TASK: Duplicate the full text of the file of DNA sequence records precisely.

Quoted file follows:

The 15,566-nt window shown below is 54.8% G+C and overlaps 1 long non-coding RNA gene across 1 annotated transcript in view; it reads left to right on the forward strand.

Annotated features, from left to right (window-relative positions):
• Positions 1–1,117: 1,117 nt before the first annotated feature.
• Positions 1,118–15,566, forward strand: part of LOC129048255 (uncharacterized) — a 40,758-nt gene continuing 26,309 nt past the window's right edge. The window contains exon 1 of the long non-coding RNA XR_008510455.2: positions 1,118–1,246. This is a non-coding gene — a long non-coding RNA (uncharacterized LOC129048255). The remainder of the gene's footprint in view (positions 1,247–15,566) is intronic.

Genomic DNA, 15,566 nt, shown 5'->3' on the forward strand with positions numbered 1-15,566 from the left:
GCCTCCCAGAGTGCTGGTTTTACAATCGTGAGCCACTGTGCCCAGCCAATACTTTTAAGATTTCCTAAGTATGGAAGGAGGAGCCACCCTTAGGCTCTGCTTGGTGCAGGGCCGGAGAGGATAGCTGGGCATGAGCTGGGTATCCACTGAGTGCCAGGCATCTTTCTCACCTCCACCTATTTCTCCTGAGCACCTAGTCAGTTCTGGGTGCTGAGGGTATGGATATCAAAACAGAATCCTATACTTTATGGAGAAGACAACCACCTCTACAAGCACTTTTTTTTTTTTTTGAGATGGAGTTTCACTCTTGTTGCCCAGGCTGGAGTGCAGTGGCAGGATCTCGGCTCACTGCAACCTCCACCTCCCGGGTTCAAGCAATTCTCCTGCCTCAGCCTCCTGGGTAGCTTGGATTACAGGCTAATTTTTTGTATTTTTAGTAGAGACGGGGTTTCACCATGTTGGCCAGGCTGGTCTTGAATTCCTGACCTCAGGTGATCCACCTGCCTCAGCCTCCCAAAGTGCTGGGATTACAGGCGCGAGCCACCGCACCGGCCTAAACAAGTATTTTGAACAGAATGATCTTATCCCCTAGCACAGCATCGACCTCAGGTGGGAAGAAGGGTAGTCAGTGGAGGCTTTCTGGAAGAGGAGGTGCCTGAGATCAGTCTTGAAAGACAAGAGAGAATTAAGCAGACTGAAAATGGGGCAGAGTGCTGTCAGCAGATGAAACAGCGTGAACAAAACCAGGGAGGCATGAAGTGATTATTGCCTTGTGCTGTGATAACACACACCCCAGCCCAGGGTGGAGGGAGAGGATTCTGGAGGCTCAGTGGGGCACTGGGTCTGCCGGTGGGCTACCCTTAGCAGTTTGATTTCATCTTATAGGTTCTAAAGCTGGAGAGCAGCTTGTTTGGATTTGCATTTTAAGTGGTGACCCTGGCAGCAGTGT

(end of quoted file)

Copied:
The 15,566-nt window shown below is 54.8% G+C and overlaps 1 long non-coding RNA gene across 1 annotated transcript in view; it reads left to right on the forward strand.

Annotated features, from left to right (window-relative positions):
• Positions 1–1,117: 1,117 nt before the first annotated feature.
• Positions 1,118–15,566, forward strand: part of LOC129048255 (uncharacterized) — a 40,758-nt gene continuing 26,309 nt past the window's right edge. The window contains exon 1 of the long non-coding RNA XR_008510455.2: positions 1,118–1,246. This is a non-coding gene — a long non-coding RNA (uncharacterized LOC129048255). The remainder of the gene's footprint in view (positions 1,247–15,566) is intronic.

Genomic DNA, 15,566 nt, shown 5'->3' on the forward strand with positions numbered 1-15,566 from the left:
GCCTCCCAGAGTGCTGGTTTTACAATCGTGAGCCACTGTGCCCAGCCAATACTTTTAAGATTTCCTAAGTATGGAAGGAGGAGCCACCCTTAGGCTCTGCTTGGTGCAGGGCCGGAGAGGATAGCTGGGCATGAGCTGGGTATCCACTGAGTGCCAGGCATCTTTCTCACCTCCACCTATTTCTCCTGAGCACCTAGTCAGTTCTGGGTGCTGAGGGTATGGATATCAAAACAGAATCCTATACTTTATGGAGAAGACAACCACCTCTACAAGCACTTTTTTTTTTTTTTGAGATGGAGTTTCACTCTTGTTGCCCAGGCTGGAGTGCAGTGGCAGGATCTCGGCTCACTGCAACCTCCACCTCCCGGGTTCAAGCAATTCTCCTGCCTCAGCCTCCTGGGTAGCTTGGATTACAGGCTAATTTTTTGTATTTTTAGTAGAGACGGGGTTTCACCATGTTGGCCAGGCTGGTCTTGAATTCCTGACCTCAGGTGATCCACCTGCCTCAGCCTCCCAAAGTGCTGGGATTACAGGCGCGAGCCACCGCACCGGCCTAAACAAGTATTTTGAACAGAATGATCTTATCCCCTAGCACAGCATCGACCTCAGGTGGGAAGAAGGGTAGTCAGTGGAGGCTTTCTGGAAGAGGAGGTGCCTGAGATCAGTCTTGAAAGACAAGAGAGAATTAAGCAGACTGAAAATGGGGCAGAGTGCTGTCAGCAGATGAAACAGCGTGAACAAAACCAGGGAGGCATGAAGTGATTATTGCCTTGTGCTGTGATAACACACACCCCAGCCCAGGGTGGAGGGAGAGGATTCTGGAGGCTCAGTGGGGCACTGGGTCTGCCGGTGGGCTACCCTTAGCAGTTTGATTTCATCTTATAGGTTCTAAAGCTGGAGAGCAGCTTGTTTGGATTTGCATTTTAAGTGGTGACCCTGGCAGCAGTGT